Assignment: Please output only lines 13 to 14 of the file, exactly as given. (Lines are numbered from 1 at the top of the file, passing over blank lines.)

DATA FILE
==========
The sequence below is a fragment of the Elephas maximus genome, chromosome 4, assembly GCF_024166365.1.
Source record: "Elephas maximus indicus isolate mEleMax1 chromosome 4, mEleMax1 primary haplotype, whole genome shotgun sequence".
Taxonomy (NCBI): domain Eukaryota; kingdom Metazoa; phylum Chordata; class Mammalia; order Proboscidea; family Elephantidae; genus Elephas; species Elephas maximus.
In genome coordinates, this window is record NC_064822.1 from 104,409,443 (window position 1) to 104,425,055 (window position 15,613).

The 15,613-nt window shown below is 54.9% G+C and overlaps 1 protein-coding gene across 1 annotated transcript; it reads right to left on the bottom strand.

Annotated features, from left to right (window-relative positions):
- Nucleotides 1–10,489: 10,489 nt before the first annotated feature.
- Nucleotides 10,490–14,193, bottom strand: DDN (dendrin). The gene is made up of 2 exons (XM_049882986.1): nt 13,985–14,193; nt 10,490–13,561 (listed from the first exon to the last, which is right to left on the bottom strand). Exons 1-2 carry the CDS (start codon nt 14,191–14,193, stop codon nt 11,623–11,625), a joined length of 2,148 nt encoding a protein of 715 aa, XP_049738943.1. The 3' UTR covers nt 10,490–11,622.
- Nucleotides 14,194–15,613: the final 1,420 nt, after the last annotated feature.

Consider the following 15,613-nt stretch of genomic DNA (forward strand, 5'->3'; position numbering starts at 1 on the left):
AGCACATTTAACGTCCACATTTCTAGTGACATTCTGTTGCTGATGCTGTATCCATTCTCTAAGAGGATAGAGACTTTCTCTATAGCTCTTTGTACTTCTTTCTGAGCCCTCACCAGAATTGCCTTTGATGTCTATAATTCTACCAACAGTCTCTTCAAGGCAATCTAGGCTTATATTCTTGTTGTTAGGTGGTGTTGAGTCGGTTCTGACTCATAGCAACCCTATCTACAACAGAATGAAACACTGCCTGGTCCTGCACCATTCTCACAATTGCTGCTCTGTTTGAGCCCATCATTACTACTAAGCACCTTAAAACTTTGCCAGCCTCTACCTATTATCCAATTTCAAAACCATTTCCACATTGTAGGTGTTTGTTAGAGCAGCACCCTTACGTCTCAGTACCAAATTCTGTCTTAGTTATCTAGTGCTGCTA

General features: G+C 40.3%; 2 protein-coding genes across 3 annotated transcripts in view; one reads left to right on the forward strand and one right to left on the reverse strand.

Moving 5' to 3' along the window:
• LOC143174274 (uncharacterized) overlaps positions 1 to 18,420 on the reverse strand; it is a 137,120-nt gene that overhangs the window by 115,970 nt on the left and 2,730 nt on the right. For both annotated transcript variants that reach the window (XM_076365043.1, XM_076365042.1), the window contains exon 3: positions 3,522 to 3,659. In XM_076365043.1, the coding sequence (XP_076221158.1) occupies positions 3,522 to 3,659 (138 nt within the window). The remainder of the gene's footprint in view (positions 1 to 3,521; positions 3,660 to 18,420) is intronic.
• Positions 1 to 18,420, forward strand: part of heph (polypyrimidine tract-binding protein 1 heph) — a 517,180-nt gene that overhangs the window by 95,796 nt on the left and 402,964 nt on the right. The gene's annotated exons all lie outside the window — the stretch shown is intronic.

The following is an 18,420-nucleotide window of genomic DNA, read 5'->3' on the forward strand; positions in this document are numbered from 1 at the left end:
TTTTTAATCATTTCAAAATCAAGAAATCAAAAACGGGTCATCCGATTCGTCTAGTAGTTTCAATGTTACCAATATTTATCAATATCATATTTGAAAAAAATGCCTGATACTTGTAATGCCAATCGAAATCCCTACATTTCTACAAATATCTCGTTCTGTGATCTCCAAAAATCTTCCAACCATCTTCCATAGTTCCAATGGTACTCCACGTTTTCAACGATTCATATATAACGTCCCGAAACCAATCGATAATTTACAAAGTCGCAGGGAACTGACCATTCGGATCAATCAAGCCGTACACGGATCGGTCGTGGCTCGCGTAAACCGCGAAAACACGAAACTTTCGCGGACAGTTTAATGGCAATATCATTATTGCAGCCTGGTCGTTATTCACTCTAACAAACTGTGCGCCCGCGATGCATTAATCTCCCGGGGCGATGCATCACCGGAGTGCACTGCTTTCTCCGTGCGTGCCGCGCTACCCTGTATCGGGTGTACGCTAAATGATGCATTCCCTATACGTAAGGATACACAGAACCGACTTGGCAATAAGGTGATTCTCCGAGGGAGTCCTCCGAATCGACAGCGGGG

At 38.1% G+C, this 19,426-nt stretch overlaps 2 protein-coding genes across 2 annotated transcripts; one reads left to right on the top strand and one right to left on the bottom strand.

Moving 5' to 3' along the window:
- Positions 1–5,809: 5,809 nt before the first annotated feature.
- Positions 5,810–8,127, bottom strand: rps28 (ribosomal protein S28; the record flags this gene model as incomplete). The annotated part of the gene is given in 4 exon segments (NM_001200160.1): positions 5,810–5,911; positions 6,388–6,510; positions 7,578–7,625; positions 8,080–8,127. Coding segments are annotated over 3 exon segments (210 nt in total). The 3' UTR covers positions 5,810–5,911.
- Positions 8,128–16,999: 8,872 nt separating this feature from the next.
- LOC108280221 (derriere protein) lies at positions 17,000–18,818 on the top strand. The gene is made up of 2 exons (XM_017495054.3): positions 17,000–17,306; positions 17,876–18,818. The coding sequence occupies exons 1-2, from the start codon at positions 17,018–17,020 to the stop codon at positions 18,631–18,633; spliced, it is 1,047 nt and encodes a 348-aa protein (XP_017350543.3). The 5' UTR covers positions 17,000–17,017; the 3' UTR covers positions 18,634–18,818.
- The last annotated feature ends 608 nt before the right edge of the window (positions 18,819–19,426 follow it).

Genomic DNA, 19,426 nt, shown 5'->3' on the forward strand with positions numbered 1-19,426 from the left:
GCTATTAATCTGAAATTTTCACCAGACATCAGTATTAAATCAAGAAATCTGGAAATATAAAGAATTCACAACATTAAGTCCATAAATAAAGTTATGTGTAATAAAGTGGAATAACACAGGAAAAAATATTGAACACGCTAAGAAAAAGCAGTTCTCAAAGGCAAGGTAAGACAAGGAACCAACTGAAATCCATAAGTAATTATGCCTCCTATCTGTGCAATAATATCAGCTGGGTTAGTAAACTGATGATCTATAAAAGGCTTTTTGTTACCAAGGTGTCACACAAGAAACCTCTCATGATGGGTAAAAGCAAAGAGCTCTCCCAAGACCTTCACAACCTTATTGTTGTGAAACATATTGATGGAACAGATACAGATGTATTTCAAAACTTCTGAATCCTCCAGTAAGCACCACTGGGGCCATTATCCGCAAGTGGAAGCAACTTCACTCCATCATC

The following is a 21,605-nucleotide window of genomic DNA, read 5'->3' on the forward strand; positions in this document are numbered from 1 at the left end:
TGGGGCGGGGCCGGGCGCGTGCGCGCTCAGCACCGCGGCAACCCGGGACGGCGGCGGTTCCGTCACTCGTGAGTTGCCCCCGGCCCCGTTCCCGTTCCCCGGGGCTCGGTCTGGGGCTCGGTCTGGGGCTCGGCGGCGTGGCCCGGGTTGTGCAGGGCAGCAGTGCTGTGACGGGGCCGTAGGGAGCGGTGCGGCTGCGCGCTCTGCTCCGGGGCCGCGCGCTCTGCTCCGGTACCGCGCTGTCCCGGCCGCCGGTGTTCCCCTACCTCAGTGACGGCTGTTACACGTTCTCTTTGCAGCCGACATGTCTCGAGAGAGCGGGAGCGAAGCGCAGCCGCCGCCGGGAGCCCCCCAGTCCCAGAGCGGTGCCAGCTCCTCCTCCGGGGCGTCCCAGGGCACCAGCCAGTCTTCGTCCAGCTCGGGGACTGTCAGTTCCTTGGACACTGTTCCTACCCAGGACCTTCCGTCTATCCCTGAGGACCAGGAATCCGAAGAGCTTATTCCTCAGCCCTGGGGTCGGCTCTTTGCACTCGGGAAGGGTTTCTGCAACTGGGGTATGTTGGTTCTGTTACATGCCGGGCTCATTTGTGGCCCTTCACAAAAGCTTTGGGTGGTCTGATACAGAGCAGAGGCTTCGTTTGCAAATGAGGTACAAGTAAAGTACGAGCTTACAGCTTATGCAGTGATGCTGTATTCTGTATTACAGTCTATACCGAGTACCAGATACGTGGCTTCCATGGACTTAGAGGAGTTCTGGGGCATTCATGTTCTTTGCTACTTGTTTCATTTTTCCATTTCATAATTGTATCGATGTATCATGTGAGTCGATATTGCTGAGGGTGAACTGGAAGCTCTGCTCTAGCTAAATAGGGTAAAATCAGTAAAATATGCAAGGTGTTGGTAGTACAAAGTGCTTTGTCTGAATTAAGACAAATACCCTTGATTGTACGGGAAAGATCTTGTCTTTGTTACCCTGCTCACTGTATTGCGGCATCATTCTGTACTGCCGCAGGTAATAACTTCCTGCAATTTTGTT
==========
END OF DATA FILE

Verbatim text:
Moving 5' to 3' along the window:
• LOC143174274 (uncharacterized) overlaps positions 1 to 18,420 on the reverse strand; it is a 137,120-nt gene that overhangs the window by 115,970 nt on the left and 2,730 nt on the right. For both annotated transcript variants that reach the window (XM_076365043.1, XM_076365042.1), the window contains exon 3: positions 3,522 to 3,659. In XM_076365043.1, the coding sequence (XP_076221158.1) occupies positions 3,522 to 3,659 (138 nt within the window). The remainder of the gene's footprint in view (positions 1 to 3,521; positions 3,660 to 18,420) is intronic.